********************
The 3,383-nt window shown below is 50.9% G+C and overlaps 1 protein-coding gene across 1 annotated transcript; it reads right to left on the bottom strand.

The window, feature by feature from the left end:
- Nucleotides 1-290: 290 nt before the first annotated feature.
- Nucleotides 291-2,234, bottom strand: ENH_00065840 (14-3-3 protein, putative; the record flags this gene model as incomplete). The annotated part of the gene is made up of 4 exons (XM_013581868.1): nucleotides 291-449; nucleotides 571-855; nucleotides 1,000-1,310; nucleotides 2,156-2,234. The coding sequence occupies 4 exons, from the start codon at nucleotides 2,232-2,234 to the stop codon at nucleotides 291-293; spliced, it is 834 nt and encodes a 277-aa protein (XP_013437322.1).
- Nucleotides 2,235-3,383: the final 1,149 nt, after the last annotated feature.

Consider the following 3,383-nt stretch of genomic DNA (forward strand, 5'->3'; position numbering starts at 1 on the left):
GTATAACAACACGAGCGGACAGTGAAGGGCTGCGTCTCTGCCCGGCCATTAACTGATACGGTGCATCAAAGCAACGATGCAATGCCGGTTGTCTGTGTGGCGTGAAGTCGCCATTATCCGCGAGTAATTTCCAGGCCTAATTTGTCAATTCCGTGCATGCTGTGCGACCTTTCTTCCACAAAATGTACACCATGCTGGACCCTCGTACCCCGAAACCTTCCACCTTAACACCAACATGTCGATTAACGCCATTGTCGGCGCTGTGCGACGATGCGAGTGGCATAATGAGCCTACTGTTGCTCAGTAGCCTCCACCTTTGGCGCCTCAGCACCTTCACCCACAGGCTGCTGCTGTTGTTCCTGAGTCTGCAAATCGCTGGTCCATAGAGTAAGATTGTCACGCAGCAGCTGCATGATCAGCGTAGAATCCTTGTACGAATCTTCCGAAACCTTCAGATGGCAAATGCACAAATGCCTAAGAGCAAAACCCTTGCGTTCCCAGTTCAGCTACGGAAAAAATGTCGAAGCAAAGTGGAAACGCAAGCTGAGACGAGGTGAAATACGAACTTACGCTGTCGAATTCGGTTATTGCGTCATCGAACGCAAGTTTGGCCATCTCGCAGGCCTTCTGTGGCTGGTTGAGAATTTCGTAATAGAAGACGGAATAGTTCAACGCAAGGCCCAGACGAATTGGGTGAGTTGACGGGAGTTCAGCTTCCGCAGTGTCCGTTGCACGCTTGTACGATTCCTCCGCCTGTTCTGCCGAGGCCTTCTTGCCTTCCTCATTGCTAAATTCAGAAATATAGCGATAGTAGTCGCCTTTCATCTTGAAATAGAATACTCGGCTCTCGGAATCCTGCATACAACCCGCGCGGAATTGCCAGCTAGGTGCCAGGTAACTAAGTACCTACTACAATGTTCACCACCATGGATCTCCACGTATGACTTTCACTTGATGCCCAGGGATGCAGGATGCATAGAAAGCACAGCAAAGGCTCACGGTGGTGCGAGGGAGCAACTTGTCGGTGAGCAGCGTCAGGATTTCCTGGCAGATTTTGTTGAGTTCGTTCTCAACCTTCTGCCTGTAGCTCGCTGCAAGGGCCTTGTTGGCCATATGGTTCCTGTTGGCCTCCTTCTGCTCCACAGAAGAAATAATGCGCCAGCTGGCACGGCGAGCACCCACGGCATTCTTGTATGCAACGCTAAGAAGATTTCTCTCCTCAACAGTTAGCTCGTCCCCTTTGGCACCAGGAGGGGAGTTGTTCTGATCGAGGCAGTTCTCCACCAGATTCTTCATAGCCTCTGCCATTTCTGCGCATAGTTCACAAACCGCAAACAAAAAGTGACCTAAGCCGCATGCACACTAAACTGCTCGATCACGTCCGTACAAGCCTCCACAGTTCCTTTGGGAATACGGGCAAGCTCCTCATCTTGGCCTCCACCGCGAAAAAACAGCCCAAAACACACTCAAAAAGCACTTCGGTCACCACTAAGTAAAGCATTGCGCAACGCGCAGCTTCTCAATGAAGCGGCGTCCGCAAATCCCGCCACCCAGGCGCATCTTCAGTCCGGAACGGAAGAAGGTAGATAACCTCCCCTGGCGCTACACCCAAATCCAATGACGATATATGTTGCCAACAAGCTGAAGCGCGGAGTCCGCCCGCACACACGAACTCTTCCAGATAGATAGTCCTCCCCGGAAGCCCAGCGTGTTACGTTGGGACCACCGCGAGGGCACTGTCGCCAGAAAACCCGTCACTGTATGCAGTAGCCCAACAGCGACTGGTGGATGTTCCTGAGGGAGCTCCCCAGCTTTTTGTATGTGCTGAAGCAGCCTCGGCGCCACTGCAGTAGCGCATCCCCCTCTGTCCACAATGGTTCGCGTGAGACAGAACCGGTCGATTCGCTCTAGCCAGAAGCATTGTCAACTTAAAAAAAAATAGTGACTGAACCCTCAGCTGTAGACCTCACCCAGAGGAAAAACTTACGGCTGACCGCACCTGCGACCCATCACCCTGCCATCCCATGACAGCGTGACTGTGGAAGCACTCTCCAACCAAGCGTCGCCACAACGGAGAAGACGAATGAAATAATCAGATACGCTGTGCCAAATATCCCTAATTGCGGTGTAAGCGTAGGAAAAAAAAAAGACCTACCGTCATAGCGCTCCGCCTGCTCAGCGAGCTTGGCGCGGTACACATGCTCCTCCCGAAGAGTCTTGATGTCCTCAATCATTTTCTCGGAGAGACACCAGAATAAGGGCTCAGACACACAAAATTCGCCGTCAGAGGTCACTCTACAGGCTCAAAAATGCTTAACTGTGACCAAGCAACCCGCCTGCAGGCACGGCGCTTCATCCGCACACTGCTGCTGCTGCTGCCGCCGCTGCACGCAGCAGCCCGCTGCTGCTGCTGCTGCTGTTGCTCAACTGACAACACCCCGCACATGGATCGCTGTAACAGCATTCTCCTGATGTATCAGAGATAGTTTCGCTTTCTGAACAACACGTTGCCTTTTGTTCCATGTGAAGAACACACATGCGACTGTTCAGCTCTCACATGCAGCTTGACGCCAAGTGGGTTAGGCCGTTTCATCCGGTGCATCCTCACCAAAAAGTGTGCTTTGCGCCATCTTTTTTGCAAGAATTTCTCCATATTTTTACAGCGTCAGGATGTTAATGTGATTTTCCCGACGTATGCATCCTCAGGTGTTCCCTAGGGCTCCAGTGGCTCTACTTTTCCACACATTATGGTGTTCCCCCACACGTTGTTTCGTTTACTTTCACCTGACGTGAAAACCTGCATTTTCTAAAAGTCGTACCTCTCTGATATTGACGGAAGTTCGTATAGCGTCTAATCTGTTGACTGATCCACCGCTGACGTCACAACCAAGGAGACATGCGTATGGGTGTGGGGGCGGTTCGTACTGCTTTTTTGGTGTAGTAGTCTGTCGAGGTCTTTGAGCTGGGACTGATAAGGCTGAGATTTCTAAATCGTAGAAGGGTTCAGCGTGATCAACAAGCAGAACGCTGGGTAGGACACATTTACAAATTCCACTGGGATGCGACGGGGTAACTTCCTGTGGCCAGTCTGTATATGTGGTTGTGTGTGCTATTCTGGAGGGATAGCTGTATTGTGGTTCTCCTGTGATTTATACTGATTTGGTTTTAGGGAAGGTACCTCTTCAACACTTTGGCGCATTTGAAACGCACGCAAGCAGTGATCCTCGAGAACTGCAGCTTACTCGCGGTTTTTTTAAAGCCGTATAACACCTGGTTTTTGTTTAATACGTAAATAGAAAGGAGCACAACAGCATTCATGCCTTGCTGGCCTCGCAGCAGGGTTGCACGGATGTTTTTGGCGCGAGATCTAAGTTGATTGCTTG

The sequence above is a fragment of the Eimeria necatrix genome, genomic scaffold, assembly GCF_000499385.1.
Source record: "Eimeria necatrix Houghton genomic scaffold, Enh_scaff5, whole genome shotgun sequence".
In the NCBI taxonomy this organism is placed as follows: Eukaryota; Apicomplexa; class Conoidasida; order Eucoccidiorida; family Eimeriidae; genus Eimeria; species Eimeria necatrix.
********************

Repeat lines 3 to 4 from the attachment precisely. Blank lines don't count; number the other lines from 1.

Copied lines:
- Nucleotides 1-290: 290 nt before the first annotated feature.
- Nucleotides 291-2,234, bottom strand: ENH_00065840 (14-3-3 protein, putative; the record flags this gene model as incomplete). The annotated part of the gene is made up of 4 exons (XM_013581868.1): nucleotides 291-449; nucleotides 571-855; nucleotides 1,000-1,310; nucleotides 2,156-2,234. The coding sequence occupies 4 exons, from the start codon at nucleotides 2,232-2,234 to the stop codon at nucleotides 291-293; spliced, it is 834 nt and encodes a 277-aa protein (XP_013437322.1).